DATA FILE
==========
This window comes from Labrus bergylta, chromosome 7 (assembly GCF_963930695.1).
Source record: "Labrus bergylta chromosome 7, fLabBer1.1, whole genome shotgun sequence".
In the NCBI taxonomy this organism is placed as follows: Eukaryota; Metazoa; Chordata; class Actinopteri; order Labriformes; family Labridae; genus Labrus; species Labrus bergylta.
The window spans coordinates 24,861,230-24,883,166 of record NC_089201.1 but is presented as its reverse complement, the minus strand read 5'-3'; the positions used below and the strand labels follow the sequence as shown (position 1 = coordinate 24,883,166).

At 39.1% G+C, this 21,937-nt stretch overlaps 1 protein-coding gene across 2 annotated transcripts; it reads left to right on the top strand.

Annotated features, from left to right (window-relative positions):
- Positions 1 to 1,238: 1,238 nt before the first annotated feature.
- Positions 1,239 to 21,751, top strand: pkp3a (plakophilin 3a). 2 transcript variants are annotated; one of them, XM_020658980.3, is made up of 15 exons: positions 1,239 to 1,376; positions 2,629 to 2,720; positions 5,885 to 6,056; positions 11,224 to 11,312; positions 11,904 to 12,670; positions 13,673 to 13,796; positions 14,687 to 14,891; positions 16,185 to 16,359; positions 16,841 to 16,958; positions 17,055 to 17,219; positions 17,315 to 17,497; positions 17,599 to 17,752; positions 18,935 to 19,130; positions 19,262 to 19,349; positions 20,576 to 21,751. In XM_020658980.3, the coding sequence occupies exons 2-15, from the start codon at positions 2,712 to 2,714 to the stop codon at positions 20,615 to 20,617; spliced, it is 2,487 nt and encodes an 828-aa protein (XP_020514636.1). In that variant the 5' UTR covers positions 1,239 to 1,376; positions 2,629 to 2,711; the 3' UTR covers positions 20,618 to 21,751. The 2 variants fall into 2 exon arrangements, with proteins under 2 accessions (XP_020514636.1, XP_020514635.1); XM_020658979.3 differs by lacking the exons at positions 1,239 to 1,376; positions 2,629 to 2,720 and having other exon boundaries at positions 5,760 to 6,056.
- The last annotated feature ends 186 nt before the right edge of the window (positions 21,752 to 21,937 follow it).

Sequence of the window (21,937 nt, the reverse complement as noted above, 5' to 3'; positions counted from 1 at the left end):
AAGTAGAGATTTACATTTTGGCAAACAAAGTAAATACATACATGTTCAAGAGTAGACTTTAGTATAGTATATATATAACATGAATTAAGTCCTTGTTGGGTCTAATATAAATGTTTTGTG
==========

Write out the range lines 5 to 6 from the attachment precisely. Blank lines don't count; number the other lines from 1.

At 39.1% G+C, this 21,937-nt stretch overlaps 1 protein-coding gene across 2 annotated transcripts; it reads left to right on the top strand.

Annotated features, from left to right (window-relative positions):